Posted In: Local Music, Music News, Music Commentary at 11:41 AM | Permalink | Comments (2)
 
 
otr

Over the Rhine Band Co-Founder Issues Open Letter to NRA

Linford Detweiler of Over the Rhine pleads with gun-rights group to change its ways

In the aftermath of last week's once unfathomable tragedy at Sandy Hook Elementary, discussion about mental health services and gun control — thanks largely to social media — has grown to become the major topic of national discourse.

During campaign cycles, certain music fans complain loudly about artists expressing their opinions about candidates and causes, using the old "shut up and sing" line to insinuate that, as entertainers, one somehow loses the right to speak their mind.

Yet many other serious music fans understand that music and art are a reflection of our society — an artist can offer different perspectives that might help people understand some serious issue better or maybe even help them evolve their own views on particular subjects. I'm not saying we should follow artists blindly like some kind of cult. To quote Oasis, "Please don't put your life in the hands/Of a Rock & Roll band." But I for one am always eager to hear what musicians and other artists and writers I respect have to say about current affairs.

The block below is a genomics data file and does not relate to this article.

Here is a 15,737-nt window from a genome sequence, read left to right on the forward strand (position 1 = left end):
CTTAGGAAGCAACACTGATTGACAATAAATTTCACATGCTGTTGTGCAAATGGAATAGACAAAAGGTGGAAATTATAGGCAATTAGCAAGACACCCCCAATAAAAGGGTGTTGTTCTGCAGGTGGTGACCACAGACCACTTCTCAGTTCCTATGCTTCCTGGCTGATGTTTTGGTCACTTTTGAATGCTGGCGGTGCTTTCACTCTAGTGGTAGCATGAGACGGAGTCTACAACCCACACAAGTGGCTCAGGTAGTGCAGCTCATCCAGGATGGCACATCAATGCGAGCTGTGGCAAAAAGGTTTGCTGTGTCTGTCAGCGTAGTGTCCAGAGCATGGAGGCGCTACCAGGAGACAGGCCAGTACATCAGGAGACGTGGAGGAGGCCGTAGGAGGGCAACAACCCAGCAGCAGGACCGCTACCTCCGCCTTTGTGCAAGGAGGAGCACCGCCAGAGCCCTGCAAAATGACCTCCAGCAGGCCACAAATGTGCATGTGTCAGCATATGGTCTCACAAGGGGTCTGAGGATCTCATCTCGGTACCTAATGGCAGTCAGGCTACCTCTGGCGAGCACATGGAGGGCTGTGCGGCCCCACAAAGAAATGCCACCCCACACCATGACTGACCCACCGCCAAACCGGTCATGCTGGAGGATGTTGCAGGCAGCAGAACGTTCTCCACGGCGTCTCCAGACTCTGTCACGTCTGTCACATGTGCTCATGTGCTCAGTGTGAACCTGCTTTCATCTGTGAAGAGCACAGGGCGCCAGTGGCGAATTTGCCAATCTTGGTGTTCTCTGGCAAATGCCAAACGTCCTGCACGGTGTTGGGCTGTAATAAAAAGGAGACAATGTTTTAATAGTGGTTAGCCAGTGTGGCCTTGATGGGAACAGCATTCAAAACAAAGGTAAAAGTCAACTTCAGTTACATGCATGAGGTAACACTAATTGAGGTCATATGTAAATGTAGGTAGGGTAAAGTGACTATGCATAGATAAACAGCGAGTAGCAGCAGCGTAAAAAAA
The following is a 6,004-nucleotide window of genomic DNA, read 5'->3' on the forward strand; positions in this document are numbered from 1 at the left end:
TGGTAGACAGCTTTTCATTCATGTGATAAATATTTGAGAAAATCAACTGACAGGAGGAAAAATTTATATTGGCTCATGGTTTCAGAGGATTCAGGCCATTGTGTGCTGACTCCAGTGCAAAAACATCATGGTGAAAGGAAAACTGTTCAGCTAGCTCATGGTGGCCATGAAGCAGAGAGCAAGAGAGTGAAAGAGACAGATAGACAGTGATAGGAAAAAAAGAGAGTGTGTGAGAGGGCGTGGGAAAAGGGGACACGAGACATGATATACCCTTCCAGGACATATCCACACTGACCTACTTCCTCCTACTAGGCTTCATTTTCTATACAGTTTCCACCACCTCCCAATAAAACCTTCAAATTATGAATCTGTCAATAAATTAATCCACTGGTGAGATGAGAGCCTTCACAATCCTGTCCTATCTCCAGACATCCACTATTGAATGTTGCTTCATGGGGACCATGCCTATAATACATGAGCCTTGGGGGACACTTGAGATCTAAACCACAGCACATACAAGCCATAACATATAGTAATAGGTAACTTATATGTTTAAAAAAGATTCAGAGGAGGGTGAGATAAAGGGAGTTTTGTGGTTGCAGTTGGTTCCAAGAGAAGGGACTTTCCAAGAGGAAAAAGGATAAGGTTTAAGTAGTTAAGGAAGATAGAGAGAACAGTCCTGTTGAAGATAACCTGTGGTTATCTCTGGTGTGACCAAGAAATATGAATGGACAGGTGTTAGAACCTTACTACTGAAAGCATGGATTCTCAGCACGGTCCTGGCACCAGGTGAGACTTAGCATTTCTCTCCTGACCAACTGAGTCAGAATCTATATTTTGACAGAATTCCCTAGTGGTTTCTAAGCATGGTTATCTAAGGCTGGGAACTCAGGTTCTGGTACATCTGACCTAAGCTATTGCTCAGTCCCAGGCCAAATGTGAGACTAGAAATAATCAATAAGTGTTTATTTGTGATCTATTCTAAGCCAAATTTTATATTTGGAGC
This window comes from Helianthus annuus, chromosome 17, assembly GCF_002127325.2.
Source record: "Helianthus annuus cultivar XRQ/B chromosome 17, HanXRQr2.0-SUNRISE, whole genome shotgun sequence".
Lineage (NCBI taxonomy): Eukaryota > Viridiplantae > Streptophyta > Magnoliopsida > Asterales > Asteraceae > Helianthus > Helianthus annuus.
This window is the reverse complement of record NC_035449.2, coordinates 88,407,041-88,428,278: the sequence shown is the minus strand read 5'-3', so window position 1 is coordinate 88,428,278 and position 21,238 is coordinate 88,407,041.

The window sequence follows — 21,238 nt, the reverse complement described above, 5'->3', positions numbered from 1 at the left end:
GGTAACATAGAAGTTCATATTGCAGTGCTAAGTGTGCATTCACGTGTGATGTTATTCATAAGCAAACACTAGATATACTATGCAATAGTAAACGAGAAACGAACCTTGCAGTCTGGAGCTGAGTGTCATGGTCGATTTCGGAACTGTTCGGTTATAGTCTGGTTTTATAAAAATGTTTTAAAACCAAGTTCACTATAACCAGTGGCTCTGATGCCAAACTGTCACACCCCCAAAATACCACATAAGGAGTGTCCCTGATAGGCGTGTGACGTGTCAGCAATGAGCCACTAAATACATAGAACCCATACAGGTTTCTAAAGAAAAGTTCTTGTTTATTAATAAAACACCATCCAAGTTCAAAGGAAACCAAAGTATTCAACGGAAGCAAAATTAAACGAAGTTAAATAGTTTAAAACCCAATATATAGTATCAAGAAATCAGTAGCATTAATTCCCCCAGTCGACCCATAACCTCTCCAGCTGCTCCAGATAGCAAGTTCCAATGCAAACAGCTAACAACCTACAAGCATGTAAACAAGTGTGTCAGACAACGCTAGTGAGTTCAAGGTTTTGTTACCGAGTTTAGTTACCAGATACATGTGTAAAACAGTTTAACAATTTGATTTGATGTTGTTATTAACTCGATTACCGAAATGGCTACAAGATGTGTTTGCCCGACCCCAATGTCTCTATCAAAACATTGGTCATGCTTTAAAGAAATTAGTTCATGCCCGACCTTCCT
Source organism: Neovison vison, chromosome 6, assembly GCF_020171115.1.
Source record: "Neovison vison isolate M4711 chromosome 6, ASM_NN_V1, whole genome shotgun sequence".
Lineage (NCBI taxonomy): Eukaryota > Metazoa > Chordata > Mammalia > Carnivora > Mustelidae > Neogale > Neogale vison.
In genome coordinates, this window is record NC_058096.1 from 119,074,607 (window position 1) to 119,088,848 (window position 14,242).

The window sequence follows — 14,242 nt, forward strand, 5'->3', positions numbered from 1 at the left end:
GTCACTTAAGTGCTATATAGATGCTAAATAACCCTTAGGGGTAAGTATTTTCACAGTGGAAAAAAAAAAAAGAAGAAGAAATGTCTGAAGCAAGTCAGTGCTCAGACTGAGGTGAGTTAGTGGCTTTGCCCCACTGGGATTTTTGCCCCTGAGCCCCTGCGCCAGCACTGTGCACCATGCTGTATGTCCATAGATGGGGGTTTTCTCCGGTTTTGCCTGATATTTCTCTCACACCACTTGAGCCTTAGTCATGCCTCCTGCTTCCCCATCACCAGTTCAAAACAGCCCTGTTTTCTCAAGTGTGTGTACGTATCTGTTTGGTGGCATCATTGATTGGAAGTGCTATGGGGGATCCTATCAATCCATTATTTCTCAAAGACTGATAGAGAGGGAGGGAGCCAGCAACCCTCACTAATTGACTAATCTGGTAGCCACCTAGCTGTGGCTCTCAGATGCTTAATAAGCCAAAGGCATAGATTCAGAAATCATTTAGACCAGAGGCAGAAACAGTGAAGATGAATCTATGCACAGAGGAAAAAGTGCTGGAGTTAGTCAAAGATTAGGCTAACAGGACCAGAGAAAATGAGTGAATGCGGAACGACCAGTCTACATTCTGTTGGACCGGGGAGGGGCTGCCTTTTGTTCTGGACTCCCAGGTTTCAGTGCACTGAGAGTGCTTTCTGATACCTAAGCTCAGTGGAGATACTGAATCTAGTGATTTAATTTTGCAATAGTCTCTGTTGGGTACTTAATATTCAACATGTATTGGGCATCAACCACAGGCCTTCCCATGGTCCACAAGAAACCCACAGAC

Whether within their own art or speaking out in public, artists have the same right as non-artists to express opinions. It seems that the ones with particularly large followings are the musicians attacked most often for expressing views on politics or other controversial world affairs. They fear the power an artist can have if they express an opinion divergent from their own (in much the way liberals and conservatives fear the power Fox News and MSNBC might wield).


Linford Detweiler and Karin Bergquist have never been afraid to speak up. The married braintrust behind longtime Cincinnati-based band Over the Rhine — which has a dedicated and loving international fanbase — has seen some backlash from fans for expressing "polarizing" viewpoints. Merely supporting Democratic presidential candidate John Kerry 12 years ago was enough to trigger anger amongst a few fans. The group isn't known for delving into political issues in their lyrics too often, but they have said that the song "How Long Have You Been Stoned" (
"Takin' out Daddy's trash now ain't it a drag/Trippin' on Papa's brand new body bag") from 2003's double-album Ohio was inspired by the Bush administration's rush to war in Iraq.